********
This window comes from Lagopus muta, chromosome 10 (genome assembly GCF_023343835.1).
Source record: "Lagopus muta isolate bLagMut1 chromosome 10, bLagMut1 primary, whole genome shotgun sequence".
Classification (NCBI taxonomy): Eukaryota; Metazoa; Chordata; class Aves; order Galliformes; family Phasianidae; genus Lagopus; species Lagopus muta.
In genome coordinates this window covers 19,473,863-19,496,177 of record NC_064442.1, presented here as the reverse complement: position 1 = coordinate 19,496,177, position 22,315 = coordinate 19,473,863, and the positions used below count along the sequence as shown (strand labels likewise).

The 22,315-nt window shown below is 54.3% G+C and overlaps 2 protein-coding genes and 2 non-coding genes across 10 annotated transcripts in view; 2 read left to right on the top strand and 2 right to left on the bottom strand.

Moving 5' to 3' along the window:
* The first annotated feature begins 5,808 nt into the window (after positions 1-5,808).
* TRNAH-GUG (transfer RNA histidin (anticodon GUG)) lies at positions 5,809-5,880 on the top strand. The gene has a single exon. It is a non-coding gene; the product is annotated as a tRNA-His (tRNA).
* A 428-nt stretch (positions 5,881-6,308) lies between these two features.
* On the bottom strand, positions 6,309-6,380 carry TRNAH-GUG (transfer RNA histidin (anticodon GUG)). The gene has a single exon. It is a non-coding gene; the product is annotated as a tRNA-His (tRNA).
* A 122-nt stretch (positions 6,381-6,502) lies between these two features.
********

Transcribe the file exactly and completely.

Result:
This window comes from Lagopus muta, chromosome 10 (genome assembly GCF_023343835.1).
Source record: "Lagopus muta isolate bLagMut1 chromosome 10, bLagMut1 primary, whole genome shotgun sequence".
Classification (NCBI taxonomy): Eukaryota; Metazoa; Chordata; class Aves; order Galliformes; family Phasianidae; genus Lagopus; species Lagopus muta.
In genome coordinates this window covers 19,473,863-19,496,177 of record NC_064442.1, presented here as the reverse complement: position 1 = coordinate 19,496,177, position 22,315 = coordinate 19,473,863, and the positions used below count along the sequence as shown (strand labels likewise).

The 22,315-nt window shown below is 54.3% G+C and overlaps 2 protein-coding genes and 2 non-coding genes across 10 annotated transcripts in view; 2 read left to right on the top strand and 2 right to left on the bottom strand.

Moving 5' to 3' along the window:
* The first annotated feature begins 5,808 nt into the window (after positions 1-5,808).
* TRNAH-GUG (transfer RNA histidin (anticodon GUG)) lies at positions 5,809-5,880 on the top strand. The gene has a single exon. It is a non-coding gene; the product is annotated as a tRNA-His (tRNA).
* A 428-nt stretch (positions 5,881-6,308) lies between these two features.
* On the bottom strand, positions 6,309-6,380 carry TRNAH-GUG (transfer RNA histidin (anticodon GUG)). The gene has a single exon. It is a non-coding gene; the product is annotated as a tRNA-His (tRNA).
* A 122-nt stretch (positions 6,381-6,502) lies between these two features.